As sunlight radiates from US investigations into the Liebor saga, the British Bankers' Association looms more clearly out of the gloom. Emails in 2008 between from Tim Geithner, then President of the NY Federal Reserve, and Mervyn King resulted in the Bank of England passing on to the BBA suggested reforms to the way Liebor was
fiddled determined. But after a 'consultation process' only two of six reforms were adopted.
It seems odd that the Bank of England seemed a mere conduit for US reform suggestions, rather than insistent that they be taken up. We know that neither Liebor nor the BBA's Liebor arm were regulated, but clearly the NY Fed expected the Bank of England to be able to do something. Had relations soured to the point that no amount of 'eyebrow-raising' was effective?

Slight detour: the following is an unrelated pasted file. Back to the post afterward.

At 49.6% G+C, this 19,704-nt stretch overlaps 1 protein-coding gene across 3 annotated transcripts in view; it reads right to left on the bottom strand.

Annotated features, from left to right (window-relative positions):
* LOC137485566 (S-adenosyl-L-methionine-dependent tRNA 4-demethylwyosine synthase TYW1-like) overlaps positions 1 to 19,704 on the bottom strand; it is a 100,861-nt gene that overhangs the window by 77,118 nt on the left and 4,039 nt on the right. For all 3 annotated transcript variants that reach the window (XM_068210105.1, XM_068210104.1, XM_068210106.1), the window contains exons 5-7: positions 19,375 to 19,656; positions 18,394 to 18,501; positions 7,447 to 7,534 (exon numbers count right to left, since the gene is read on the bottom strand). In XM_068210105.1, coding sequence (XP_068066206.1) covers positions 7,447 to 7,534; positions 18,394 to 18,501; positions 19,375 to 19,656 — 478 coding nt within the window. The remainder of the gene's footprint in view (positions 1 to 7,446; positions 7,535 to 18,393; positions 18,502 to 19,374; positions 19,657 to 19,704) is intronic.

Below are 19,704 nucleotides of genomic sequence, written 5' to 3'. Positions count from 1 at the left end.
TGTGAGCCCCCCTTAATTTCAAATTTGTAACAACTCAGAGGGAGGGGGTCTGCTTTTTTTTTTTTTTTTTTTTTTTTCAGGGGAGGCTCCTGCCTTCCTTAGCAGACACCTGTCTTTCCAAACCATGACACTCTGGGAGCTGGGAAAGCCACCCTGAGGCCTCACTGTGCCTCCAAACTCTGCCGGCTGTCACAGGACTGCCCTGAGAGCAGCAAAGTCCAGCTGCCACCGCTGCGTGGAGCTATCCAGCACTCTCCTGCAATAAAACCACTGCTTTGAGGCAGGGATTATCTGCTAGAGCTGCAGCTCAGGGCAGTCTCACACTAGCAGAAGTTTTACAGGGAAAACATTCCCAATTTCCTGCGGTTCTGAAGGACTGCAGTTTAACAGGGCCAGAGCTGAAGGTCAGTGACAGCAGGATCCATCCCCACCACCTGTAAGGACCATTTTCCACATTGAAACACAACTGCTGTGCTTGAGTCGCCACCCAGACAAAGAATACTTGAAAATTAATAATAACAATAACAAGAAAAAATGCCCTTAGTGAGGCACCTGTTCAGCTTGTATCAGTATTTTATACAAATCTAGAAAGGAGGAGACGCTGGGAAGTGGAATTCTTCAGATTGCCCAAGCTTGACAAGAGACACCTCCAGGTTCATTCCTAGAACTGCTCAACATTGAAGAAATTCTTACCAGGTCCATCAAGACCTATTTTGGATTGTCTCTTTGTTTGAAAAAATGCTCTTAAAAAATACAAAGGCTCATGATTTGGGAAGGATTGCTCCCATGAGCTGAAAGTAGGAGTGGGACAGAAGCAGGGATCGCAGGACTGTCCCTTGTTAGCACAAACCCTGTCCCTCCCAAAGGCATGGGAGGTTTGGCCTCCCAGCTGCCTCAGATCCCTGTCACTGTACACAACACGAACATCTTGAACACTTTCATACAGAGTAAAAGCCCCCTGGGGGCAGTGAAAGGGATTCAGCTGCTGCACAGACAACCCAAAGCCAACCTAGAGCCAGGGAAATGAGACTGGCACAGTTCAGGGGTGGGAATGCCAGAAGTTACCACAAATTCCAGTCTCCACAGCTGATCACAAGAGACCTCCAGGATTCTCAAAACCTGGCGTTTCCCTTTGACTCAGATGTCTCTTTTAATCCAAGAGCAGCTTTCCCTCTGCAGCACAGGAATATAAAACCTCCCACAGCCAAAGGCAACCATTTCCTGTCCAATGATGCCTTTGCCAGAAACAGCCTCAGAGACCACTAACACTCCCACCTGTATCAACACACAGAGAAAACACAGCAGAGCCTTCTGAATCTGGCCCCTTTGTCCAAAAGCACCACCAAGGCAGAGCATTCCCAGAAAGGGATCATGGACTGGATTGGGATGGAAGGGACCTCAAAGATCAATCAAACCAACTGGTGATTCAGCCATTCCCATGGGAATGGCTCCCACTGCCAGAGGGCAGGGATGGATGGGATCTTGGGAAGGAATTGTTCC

It's interesting that Angela Knight was called upon to resign as CEO of the BBA in May 2011, when the banks were finally shamed into compensating customers for PPI mis-selling. Even they spoke of wanting someone less 'stringent' and 'combative'. Similarly, Barclays' ex-Chairman-now-reappointed Marcus Agius recently confessed that he received a stern letter from the FSA Chairman, Lord Turner, complaining that Bobby "Dazzler" Diamond had become "unhelpful" and "aggressive".
That's the same Marcus Agius who chairs the British Bankers' Association, in case you were wondering...